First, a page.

Finding a successor to Taliban's leadership

Elusive unity: Identifying a broad-based alternative for Afghanistan is easier said than done.

October 27, 2001

HATED as the Taliban are by many Afghans, the ruling group enjoys a powerful asset: the disunity of all others.

The United States must be ready to help install an interim regime acceptable to most Afghans the moment the Taliban falls.

Holding the broad base together as an alternative is an incredible problem. Holding coalition countries together in support of it will be harder.

Most rulers of Afghanistan have come from the dominant Pashtun people, who live on both sides of the border with Pakistan. A regime devoid of Pashtuns would lack credibility.

The Northern Alliance, the collection of rebel military units in the field, consists of Tajiks, Uzbeks and Hazara. Its political front man, Burhanuddin Rabbani, was the last pre-Taliban president and holds the United Nations seat, but alienated most of the nation.

Pakistan, whose help is essential to the U.S. military campaign, opposes him and the Northern Alliance. Russia, Tajikistan and Uzbekistan support the Northern Alliance, whose commanders once fought them.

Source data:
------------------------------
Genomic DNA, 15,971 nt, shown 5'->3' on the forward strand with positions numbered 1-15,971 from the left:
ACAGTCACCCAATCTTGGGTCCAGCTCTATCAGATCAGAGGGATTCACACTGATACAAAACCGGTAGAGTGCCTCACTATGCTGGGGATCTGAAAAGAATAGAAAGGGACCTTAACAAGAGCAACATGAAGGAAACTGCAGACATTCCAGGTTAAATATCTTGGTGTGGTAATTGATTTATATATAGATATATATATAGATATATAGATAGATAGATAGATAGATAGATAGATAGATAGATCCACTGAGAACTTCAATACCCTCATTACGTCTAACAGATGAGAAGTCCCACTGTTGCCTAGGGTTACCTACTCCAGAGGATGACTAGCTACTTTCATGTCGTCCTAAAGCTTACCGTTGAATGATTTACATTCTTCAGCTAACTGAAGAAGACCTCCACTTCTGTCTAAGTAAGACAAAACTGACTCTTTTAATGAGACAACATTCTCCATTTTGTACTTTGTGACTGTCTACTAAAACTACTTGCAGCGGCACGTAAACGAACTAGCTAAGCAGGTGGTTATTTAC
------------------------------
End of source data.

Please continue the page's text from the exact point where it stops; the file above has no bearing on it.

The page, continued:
They would regard a purely Pashtun regime as hostile and a puppet of Pakistan. Their aid is also essential.

Everyone's scenario is for a council of all factions anointed by the former King Zahir Shah to convene a traditional Loya Jirga, or grand assembly, which would create a regime.

A 600-member Association for Peace and National Unity did meet in Peshawar, Pakistan, Wednesday and Thursday. It called for a Loya Jirga to be convened there, with Zahir Shah playing a major role. But it met without a representative of either the king or the Northern Alliance. It denounced foreigners in Afghanistan, meaning al-Qaida, but also the U.S. military campaign - without which no one is supplanting the Taliban.

Jealousies and distrust were not overcome.

Pir Syed Ahmed Gailani, an Islamic party leader, emerged as unity spokesman, with others suggesting he was only amassing personal power.

The United States can neither pull all the strings nor stand aloof. A successor regime must be broad-based, majority Pashtun, Islamic, more humane than the Taliban and unthreatening to Pakistan and former Soviet republics alike.

Its visible presence, however difficult to achieve, would hasten the success of the U.S.-led effort to depose the Taliban.

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